When I was in fourth grade I became somewhat obsessed with learning about the native people of the Americas. I poured through all the age-appropriate books in my school and public libraries, wrote age appropriate papers, and made a few age appropriate art projects.
Somewhere tucked away in a box is a coffee stained crayon drawing that I made depicting the life of Seminole Indians. Mr. Sturgeon, my fourth grade teacher pictured on the left, wrote me an apology for the coffee stain.
I was particularly fascinated with the people who lived in Central and South America: The Aztecs, Incas, and Mayans. The age appropriate books I read showed images of the savagery of the Aztecs. My young mind was particularly aghast over their sacrifice of humans to their sun god. I was horrified at the descriptions of beating human hearts being removed from people with flint knives. I worried about how that must have felt for both the sacrificed as well as the priest wielding the knife.
It was such a strange juxtaposition--being attracted and repulsed at the same time.
What I didn't know in fourth grade was that the history I was learning was from the perspective of the conquerors. We tell stories of native peoples as savages, in part, to reinforce a white Western European superiority.
Myriad are the things that weren't included in suburban grade school lesson plans.
I got to thinking about all of this while reading the book 1491: New Revelations of the Americas Before Columbus by Charles C. Mann. There are three interesting passages worth mentioning here.
The second myth is that in its appetite for death as spectacle the Triple Alliance (Aztec Empire) was fundamentally different from Europe. Criminals beheaded in Palermo, heretics burned alive in Toledo, assassins drawn and quartered in Paris--Europeans flocked to every form of painful death imaginable, free entertainment that drew huge crowds. London, the historian Fernand Braudel tells us, held public executions eight times a year at Tyburn, just north of Hyde Park. (The diplomat Samuel Pepys paid a shilling for a good view of a Tyburn hanging in 1664; watching the victim beg for mercy, he wrote, there was a crowd of "at least 12 or 14,000 people.") In most if not all European nations, the bodies were impaled on city walls and strung along highways as warnings. "The corpses dangling from trees whose distant silhouettes stand out against the sky, in so many old paintings, are nearly a realistic detail," Braudel observed "They were part of the landscape" Between 1530 and 1630, according to Cambridge historian V. A. C. Gatrell, England executed 75,000 people. At that time, its population was about 3,000,000, perhaps a tenth of that of the Mexica empire. Arithmetic suggests that if England had been the size of the Triple Alliance, it would have executed, on average, about 2,700 people per year, roughly twice the number Cortés estimated for the empire. France and Spain were still more bloodthirsty than England, according to Braudel.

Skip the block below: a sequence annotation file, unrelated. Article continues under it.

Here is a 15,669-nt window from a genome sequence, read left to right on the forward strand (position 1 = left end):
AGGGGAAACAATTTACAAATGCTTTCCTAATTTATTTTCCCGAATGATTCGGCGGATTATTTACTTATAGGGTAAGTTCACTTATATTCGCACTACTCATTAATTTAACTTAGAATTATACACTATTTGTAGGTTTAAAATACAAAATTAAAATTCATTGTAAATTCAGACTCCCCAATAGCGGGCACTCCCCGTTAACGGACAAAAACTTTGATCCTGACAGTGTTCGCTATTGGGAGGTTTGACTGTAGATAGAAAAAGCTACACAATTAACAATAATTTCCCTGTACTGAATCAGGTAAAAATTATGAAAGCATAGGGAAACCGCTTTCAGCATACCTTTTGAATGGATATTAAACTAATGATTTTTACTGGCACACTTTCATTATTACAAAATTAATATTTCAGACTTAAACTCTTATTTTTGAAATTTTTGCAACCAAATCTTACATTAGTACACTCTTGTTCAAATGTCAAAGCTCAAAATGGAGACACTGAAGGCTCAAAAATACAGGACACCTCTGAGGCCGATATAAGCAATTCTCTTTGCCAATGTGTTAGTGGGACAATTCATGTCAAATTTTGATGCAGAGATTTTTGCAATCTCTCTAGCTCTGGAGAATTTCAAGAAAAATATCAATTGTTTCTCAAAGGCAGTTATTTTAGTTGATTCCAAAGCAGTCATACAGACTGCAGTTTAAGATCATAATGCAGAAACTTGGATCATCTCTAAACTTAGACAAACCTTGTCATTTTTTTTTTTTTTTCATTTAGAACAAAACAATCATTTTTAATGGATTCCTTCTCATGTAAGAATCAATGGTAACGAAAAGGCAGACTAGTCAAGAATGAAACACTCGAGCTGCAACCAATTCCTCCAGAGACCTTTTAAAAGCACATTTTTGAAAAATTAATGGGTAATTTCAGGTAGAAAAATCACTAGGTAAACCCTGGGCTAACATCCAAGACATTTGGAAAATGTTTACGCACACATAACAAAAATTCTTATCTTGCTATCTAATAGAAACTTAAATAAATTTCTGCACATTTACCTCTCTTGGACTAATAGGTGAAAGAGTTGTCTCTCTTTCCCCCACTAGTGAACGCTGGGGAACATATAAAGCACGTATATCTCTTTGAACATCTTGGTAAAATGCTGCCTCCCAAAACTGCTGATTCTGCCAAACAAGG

In their penchant for ceremonial public slaughter, the Alliance and Europe were more alike than either side grasped. In both places the public death was accompanied by the reading of ritual scripts. And in both the goal was to create a cathartic paroxysm of loyalty to the government--in the Mexica case, by recalling the spiritual justification for the empire; in the European case, to reassert the sovereign's divine power after it had been injured by a criminal act. (Mann, 2005, pg 145-156)
One wonders who the savage was. It's also extremely interesting to note that the population of England in the 1500s was only a tenth of the size of the population of the Aztec Empire at the same time.
In what may have been the first large-scale compulsory education program in history, every male citizen of the Triple Alliance, no matter what his social class, had to attend one sort of school or another until the age of sixteen. Many tlamatinime (he who knows things) taught at the elite academies that trained the next generation of priests, teachers, and high administrators. (pg. 146)Imagine that. Every male child had a compulsory education. Meanwhile, Europe was trying to pull itself out of the dark ages and only the most wealthy of boys had access to education. Perhaps only about a third of the population was even literate.
The native people of the Americas had a rich intellectual and philosophical tradition that most of us have never even heard about. Our high school and college curriculums, still busy promulgating the myth of the Native American savage, teach a history of ideas and thoughts that are completely rooted in white Western European thought.
I'm embarrassed to say that it wasn't until I got to graduate school the second time that I started discovering intellectual traditions from other parts of the world that had been hidden from me.